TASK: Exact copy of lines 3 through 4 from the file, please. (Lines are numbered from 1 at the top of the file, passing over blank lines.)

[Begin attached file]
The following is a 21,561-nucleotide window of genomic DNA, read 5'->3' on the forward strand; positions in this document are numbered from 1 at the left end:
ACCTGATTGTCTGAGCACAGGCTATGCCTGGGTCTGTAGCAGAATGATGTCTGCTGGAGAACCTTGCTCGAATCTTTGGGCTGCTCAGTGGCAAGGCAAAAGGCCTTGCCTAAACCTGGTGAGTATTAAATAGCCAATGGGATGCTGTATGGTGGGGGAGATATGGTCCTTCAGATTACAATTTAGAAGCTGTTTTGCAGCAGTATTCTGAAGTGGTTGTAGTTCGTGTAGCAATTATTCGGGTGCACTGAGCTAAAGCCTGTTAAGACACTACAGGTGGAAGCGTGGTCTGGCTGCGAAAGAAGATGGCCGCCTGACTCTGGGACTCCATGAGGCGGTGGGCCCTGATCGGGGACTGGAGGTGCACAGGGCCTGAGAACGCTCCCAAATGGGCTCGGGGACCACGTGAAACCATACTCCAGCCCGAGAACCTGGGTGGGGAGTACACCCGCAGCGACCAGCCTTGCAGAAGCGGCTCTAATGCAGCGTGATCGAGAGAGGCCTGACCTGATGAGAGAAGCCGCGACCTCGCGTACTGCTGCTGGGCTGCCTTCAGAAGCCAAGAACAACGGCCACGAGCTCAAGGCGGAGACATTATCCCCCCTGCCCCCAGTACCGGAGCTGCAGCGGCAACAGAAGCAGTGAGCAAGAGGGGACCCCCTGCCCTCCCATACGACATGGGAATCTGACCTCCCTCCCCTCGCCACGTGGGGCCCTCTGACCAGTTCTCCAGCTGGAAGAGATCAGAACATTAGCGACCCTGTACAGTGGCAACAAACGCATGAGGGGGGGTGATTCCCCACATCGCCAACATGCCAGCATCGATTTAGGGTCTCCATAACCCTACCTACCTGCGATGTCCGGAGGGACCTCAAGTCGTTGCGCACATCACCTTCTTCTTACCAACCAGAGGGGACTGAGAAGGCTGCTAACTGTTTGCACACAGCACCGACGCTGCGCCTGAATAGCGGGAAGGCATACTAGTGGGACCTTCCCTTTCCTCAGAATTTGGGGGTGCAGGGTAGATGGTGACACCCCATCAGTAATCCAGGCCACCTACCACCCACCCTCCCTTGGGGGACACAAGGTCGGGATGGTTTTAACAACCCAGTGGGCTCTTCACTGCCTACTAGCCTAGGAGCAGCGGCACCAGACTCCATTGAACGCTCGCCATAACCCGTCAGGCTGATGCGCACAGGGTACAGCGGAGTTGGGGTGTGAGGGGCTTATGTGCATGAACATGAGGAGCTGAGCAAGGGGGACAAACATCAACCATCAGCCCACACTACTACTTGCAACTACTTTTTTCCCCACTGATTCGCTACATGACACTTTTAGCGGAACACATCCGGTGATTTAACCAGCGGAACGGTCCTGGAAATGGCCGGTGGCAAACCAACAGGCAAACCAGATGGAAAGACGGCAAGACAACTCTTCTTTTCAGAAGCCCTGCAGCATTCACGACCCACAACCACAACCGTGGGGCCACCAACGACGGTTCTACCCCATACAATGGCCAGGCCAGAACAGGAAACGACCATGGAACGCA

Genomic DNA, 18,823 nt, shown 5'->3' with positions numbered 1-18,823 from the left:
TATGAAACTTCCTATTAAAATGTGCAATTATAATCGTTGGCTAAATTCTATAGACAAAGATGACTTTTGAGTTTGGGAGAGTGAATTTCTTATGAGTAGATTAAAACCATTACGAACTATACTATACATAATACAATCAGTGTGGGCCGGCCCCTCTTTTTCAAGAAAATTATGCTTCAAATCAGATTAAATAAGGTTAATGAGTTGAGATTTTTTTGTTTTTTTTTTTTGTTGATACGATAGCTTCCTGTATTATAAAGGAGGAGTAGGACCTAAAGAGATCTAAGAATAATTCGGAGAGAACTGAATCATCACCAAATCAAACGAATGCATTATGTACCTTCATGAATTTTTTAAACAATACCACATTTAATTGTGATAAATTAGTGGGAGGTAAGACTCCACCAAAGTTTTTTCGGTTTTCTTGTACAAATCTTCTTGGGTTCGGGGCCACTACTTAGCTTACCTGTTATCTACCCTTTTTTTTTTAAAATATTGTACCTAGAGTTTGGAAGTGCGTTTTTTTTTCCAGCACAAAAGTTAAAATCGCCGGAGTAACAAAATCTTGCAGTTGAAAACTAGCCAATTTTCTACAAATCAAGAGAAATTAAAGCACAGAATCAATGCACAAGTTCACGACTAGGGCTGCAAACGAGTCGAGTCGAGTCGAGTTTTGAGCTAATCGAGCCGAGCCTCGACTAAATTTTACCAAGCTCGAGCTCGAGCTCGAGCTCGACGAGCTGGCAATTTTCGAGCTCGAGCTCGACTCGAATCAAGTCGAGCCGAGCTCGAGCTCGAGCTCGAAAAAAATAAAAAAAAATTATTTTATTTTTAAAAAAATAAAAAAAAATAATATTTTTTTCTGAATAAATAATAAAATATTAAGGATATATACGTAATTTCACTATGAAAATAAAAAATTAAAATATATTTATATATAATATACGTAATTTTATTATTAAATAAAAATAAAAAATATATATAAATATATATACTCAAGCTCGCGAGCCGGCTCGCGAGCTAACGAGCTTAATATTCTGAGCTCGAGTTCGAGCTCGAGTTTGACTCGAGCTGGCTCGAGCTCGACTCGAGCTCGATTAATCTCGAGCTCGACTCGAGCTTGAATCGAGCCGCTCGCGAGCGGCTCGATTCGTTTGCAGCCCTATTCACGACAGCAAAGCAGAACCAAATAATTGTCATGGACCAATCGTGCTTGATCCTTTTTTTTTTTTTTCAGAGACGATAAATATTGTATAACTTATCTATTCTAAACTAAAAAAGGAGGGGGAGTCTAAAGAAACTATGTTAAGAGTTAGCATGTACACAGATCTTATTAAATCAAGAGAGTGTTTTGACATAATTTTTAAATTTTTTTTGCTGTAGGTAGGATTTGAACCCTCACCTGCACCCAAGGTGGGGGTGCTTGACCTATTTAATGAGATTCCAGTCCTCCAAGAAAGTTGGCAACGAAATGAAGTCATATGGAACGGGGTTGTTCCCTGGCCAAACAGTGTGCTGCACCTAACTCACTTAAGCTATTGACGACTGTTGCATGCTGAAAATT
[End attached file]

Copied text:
Genomic DNA, 18,823 nt, shown 5'->3' with positions numbered 1-18,823 from the left:
TATGAAACTTCCTATTAAAATGTGCAATTATAATCGTTGGCTAAATTCTATAGACAAAGATGACTTTTGAGTTTGGGAGAGTGAATTTCTTATGAGTAGATTAAAACCATTACGAACTATACTATACATAATACAATCAGTGTGGGCCGGCCCCTCTTTTTCAAGAAAATTATGCTTCAAATCAGATTAAATAAGGTTAATGAGTTGAGATTTTTTTGTTTTTTTTTTTTGTTGATACGATAGCTTCCTGTATTATAAAGGAGGAGTAGGACCTAAAGAGATCTAAGAATAATTCGGAGAGAACTGAATCATCACCAAATCAAACGAATGCATTATGTACCTTCATGAATTTTTTAAACAATACCACATTTAATTGTGATAAATTAGTGGGAGGTAAGACTCCACCAAAGTTTTTTCGGTTTTCTTGTACAAATCTTCTTGGGTTCGGGGCCACTACTTAGCTTACCTGTTATCTACCCTTTTTTTTTTAAAATATTGTACCTAGAGTTTGGAAGTGCGTTTTTTTTTCCAGCACAAAAGTTAAAATCGCCGGAGTAACAAAATCTTGCAGTTGAAAACTAGCCAATTTTCTACAAATCAAGAGAAATTAAAGCACAGAATCAATGCACAAGTTCACGACTAGGGCTGCAAACGAGTCGAGTCGAGTCGAGTTTTGAGCTAATCGAGCCGAGCCTCGACTAAATTTTACCAAGCTCGAGCTCGAGCTCGAGCTCGACGAGCTGGCAATTTTCGAGCTCGAGCTCGACTCGAATCAAGTCGAGCCGAGCTCGAGCTCGAGCTCGAAAAAAATAAAAAAAAATTATTTTATTTTTAAAAAAATAAAAAAAAATAATATTTTTTTCTGAATAAATAATAAAATATTAAGGATATATACGTAATTTCACTATGAAAATAAAAAATTAAAATATATTTATATATAATATACGTAATTTTATTATTAAATAAAAATAAAAAATATATATAAATATATATACTCAAGCTCGCGAGCCGGCTCGCGAGCTAACGAGCTTAATATTCTGAGCTCGAGTTCGAGCTCGAGTTTGACTCGAGCTGGCTCGAGCTCGACTCGAGCTCGATTAATCTCGAGCTCGACTCGAGCTTGAATCGAGCCGCTCGCGAGCGGCTCGATTCGTTTGCAGCCCTATTCACGACAGCAAAGCAGAACCAAATAATTGTCATGGACCAATCGTGCTTGATCCTTTTTTTTTTTTTTCAGAGACGATAAATATTGTATAACTTATCTATTCTAAACTAAAAAAGGAGGGGGAGTCTAAAGAAACTATGTTAAGAGTTAGCATGTACACAGATCTTATTAAATCAAGAGAGTGTTTTGACATAATTTTTAAATTTTTTTTGCTGTAGGTAGGATTTGAACCCTCACCTGCACCCAAGGTGGGGGTGCTTGACCTATTTAATGAGATTCCAGTCCTCCAAGAAAGTTGGCAACGAAATGAAGTCATATGGAACGGGGTTGTTCCCTGGCCAAACAGTGTGCTGCACCTAACTCACTTAAGCTATTGACGACTGTTGCATGCTGAAAATT